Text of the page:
Encapsulation Nanotechnologies


This unique and comprehensive book covers all the recent physical, chemical, and mechanical advancements in encapsulation nanotechnologies.

Encapsulation is prevalent in the evolutionary processes of nature, where nature protects the materials from the environment by engulfing them in a suitable shell. These natural processes are well known and have been adopted and applied in the pharmaceutical, food, agricultural, and cosmetics industries.


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This unique and comprehensive book covers all the recent physical, chemical, and mechanical advancements in encapsulation nanotechnologies.

Encapsulation is prevalent in the evolutionary processes of nature, where nature protects the materials from the environment by engulfing them in a suitable shell. These natural processes are well known and have been adopted and applied in the pharmaceutical, food, agricultural, and cosmetics industries.

In recent years, because of the increased understanding of the material properties and behaviors at nanoscale, research in the encapsulation field has also moved to the generation of nanocapsules, nanocontainers, and other nano devices. One such example is the generation of self-healing nanocontainers holding corrosion inhibitors that can be used in anti-corrosion coatings. The processes used to generate such capsules have also undergone significant developments. Various technologies based on chemical, physical, and physico-chemical synthesis methods have been developed and applied successfully to generate encapsulated materials.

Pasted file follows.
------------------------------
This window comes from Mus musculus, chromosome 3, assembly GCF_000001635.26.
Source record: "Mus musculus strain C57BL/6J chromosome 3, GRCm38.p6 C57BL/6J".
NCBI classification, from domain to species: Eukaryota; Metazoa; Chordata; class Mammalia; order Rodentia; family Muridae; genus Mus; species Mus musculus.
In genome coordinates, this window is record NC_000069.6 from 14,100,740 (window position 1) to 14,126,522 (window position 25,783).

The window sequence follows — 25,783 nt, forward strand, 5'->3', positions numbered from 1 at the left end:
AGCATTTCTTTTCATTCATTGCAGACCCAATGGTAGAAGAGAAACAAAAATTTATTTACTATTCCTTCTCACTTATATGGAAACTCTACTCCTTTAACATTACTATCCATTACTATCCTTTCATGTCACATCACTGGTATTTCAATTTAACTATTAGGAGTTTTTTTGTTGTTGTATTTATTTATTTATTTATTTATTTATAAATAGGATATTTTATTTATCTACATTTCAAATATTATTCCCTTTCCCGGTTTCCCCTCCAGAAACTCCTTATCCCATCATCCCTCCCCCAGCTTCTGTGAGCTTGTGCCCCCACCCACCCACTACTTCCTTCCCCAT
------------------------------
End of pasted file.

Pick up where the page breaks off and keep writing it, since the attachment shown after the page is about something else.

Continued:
Because of the increasing potential and value of the new nanotechnologies and products being used in a large number of commercial processes, the need for compiling one comprehensive volume comprising the recent technological advancements is also correspondingly timely and significant. This volume not only introduces the subject of encapsulation and nanotechnologies to scientists new to the field, but also serves as a reference for experts already working in this area.

Encapsulation Nanotechnologies details in part:

  • The copper encapsulation of carbon nanotubes
  • Various aspects of the application of fluid-bed technology for the coating and encapsulation processes
  • The use of the electrospinning technique for encapsulation
  • The concept of microencapsulation by interfacial polymerization
  • Overviews of encapsulation technologies for organic thin-film transistors (OTFTs), polymer capsule technology, the use of supercritical fluids (such as carbon dioxide), iCVD process for large-scale applications in hybrid gas barriers

Encapsulation Nanotechnologiesis of prime interest to a wide range of materials scientists and engineers, both in industry and academia.

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Product Details

  • ISBN-13: 9781118344552
  • Publisher: Wiley
  • Publication date: 5/13/2013
  • Edition number: 1
  • Pages: 464
  • Product dimensions: 6.10 (w) x 9.30 (h) x 1.10 (d)

Meet the Author

Vikas Mittal is currently an assistant professor in theChemical Engineering Department of The Petroleum Institute at AbuDhabi. He obtained his PhD in 2006 from the Swiss Federal Instituteof Technology in Zurich, Switzerland. He also worked as a polymerengineer at BASF Polymer Research in Ludwigshafen, Germany. Hisresearch interests include polymer nanocomposites,compatibilization of organic and inorganic materials, polymercolloids, thermal stability studies, and anti-corrosion coatings.He has published more than fifty journal publications and authoredas well as edited several books on these subjects.

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Table of Contents

Preface xiii

List of Contributors xvii

1 Copper Encapsulation of Multi-Walled Carbon Nanotubes1

1.1 Introduction 2

1.2 Preparation of Copper Encapsulated CNTs 3

References 37